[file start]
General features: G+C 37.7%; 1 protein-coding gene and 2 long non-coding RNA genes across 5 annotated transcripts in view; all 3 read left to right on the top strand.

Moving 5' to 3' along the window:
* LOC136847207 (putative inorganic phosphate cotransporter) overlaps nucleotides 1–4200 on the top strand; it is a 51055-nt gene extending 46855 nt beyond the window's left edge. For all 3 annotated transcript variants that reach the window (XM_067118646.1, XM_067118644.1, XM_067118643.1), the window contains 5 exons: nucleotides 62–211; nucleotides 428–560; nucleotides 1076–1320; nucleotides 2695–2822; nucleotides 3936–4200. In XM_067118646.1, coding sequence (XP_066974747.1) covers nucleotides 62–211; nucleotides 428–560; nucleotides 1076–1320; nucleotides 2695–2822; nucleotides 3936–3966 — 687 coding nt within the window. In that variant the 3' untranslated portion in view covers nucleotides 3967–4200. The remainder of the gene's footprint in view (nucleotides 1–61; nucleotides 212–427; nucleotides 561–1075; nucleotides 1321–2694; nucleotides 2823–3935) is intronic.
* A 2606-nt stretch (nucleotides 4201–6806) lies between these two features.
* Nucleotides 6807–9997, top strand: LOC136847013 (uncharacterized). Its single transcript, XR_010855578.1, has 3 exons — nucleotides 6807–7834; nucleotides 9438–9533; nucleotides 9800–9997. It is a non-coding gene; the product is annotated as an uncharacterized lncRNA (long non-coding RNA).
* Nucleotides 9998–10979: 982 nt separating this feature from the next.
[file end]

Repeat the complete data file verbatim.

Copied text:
General features: G+C 37.7%; 1 protein-coding gene and 2 long non-coding RNA genes across 5 annotated transcripts in view; all 3 read left to right on the top strand.

Moving 5' to 3' along the window:
* LOC136847207 (putative inorganic phosphate cotransporter) overlaps nucleotides 1–4200 on the top strand; it is a 51055-nt gene extending 46855 nt beyond the window's left edge. For all 3 annotated transcript variants that reach the window (XM_067118646.1, XM_067118644.1, XM_067118643.1), the window contains 5 exons: nucleotides 62–211; nucleotides 428–560; nucleotides 1076–1320; nucleotides 2695–2822; nucleotides 3936–4200. In XM_067118646.1, coding sequence (XP_066974747.1) covers nucleotides 62–211; nucleotides 428–560; nucleotides 1076–1320; nucleotides 2695–2822; nucleotides 3936–3966 — 687 coding nt within the window. In that variant the 3' untranslated portion in view covers nucleotides 3967–4200. The remainder of the gene's footprint in view (nucleotides 1–61; nucleotides 212–427; nucleotides 561–1075; nucleotides 1321–2694; nucleotides 2823–3935) is intronic.
* A 2606-nt stretch (nucleotides 4201–6806) lies between these two features.
* Nucleotides 6807–9997, top strand: LOC136847013 (uncharacterized). Its single transcript, XR_010855578.1, has 3 exons — nucleotides 6807–7834; nucleotides 9438–9533; nucleotides 9800–9997. It is a non-coding gene; the product is annotated as an uncharacterized lncRNA (long non-coding RNA).
* Nucleotides 9998–10979: 982 nt separating this feature from the next.